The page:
HOME |  CULT MOVIES | COMPETITIONS | ADVERTISE |  CONTACT US |  ABOUT US
 
 
 
Newest Reviews
Patrick
Cemetery
Girls of the Sun
Princess and the Goblin, The
Skyfire
Upright
Incredible Kung Fu Mission
Dirty Cops
You Cannot Kill David Arquette
Leap of Faith: William Friedkin on The Exorcist
Son's Room, The
Evil Hits Evil
Agency
Blue My Mind
Thumbelina
Proxima
Aprile
Assassination Nation
Golden Key, The
Image Book, The
On Body and Soul
Unhinged
Eyewitness
Girlfriends
Danger Within
Rent-A-Pal
Battle in Outer Space
H-Man, The
Painted Bird, The
Finding Steve McQueen
Ropes
Five Easy Pieces
Peninsula
Nuclear
Queen of Hearts
Chinese Evil Technique
Primal
3 and a Half Kung Fu Girls
Special Cop in Action, A
Lucky Grandma
   
 
Newest Articles
Brevity is the Soul of Weird: Short Sharp Shocks on Blu-ray
Get Your Ass to Mars: Total Recall on Blu-ray
Call the Professionals: Le Cercle Rouge on Blu-ray
When There's No More Room in Hell: Dawn of the Dead on Blu-ray
The Butterfly Effect: Mothra on Blu-ray
Living Room Theatre: Play for Today Volume 1 on Blu-ray
Didn't He Do Well: The Bruce Forsyth Show on DVD
Blood Wedding: The Bride with White Hair on Blu-ray
The Inhuman Element: The Ladykillers on 4K UHD
As You Like It, Baby: Breathless on Blu-ray
Stargazing: Light Entertainment Rarities on DVD
Down to the Welles: Orson Welles Great Mysteries Volume 2 on DVD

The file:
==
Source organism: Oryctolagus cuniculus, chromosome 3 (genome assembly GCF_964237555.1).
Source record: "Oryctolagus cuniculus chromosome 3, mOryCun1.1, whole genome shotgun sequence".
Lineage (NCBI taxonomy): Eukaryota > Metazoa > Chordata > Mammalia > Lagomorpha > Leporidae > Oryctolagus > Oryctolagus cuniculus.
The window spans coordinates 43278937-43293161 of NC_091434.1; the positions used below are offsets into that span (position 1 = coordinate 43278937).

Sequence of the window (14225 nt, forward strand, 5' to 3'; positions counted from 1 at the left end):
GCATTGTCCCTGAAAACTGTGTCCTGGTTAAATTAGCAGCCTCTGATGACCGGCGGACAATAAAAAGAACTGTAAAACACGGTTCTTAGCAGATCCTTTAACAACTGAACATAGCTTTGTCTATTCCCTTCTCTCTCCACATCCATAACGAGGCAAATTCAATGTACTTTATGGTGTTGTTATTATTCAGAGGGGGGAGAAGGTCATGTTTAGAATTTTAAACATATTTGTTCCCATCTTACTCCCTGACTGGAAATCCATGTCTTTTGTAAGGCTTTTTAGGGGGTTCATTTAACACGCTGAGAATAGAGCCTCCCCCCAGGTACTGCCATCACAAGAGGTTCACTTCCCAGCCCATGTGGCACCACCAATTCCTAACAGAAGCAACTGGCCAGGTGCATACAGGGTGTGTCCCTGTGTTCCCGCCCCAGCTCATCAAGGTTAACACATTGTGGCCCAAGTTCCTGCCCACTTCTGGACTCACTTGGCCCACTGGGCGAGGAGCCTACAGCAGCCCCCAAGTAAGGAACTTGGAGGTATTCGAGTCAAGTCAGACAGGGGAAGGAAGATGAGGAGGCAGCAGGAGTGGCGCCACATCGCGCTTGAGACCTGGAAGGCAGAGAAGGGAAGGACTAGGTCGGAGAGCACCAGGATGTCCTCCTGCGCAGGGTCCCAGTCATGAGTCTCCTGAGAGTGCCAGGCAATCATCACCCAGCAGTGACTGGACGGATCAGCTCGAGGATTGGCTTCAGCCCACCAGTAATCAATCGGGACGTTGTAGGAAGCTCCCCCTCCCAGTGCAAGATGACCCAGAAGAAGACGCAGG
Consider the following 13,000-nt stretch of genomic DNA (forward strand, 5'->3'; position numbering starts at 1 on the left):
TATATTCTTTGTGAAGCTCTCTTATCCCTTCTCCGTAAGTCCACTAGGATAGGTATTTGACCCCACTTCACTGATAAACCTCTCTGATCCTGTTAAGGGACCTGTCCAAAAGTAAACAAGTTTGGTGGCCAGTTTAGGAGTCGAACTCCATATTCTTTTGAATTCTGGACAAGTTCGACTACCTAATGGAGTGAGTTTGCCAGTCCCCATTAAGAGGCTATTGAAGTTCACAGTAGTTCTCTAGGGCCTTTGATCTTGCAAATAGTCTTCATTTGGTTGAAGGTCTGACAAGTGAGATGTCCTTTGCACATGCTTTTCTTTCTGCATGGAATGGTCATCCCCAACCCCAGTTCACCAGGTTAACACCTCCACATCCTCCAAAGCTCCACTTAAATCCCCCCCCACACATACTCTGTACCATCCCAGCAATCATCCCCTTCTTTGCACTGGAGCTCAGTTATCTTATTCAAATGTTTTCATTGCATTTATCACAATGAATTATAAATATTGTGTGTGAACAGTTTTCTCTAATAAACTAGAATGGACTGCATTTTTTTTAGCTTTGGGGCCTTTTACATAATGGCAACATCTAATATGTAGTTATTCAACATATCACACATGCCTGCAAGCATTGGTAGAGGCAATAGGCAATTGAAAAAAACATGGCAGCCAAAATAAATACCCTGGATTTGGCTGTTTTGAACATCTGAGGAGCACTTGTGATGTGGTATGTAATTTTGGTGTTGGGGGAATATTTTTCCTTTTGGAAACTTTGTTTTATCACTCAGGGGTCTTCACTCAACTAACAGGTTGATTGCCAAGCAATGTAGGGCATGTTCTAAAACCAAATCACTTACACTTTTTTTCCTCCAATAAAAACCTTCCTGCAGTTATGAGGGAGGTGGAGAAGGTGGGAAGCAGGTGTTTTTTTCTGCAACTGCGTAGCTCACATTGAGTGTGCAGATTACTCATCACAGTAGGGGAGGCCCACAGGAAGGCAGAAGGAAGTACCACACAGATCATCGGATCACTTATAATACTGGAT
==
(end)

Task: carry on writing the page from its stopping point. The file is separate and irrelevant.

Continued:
Herding Cats: Sleepwalkers on Blu-ray
Confessions of a Porn Star: Adult Material on DVD
They're Still Not Sure It is a Baby: Eraserhead on Blu-ray
Werewolves are Real: Dog Soldiers on Digital
Rose: A Love Story - Producers April Kelley and Sara Huxley Interview
Phone Phreak: 976-EVIL on Blu-ray
Living the Nightmare: Dementia on Blu-ray
Becky and The Devil to Pay: Ruckus and Lane Skye Interview
Big Top Bloodbath: Circus of Horrors on Blu-ray
A Knock on the Door at 4 O'clock in the Morning: The Strangers on Blu-ray
Wives of the Skies: Honey Lauren Interview
To Catch a Thief: After the Fox on Blu-ray
Tackling the Football Film: The Arsenal Stadium Mystery on Blu-ray
   
 
  Possession of Joel Delaney, The Spectre of Poverty
Year: 1972
Director: Waris Hussein
Stars: Shirley MacLaine, Perry King, David Elliott, Lisa Kohane, Lovelady Powell, Barbara Trentham, Miriam Colon, Edmundo Rivera Álvarez, Teodorina Bello, Robert Burr, Ernesto Gonzalez, Peter Turgeon, William Hawley, Auki Herger, Earle Hyman, Michael Hordern
Genre: Horror, DramaBuy from Amazon
Rating:  7 (from 2 votes)
Review: Norah Benson (Shirley MacLaine) is a New York socialite who has recently been divorced from her top surgeon husband, leaving her with a small fortune and two kids (and a dog) to look after in their posh apartment, helped by her Puerto Rican maid Veronica (Miriam Colon). She dotes over her younger brother Joel Delaney (Perry King) who also has a Puerto Rican connection in that he lives in one of their neighbourhoods, wishing to get to know the more impoverished side of life for reasons best known to himself, but he regularly spends time with his sister and plays with her children, all a happy family though Norah is perhaps a little too close to Joel than she would care to admit. But one night, he goes unexpectedly berserk...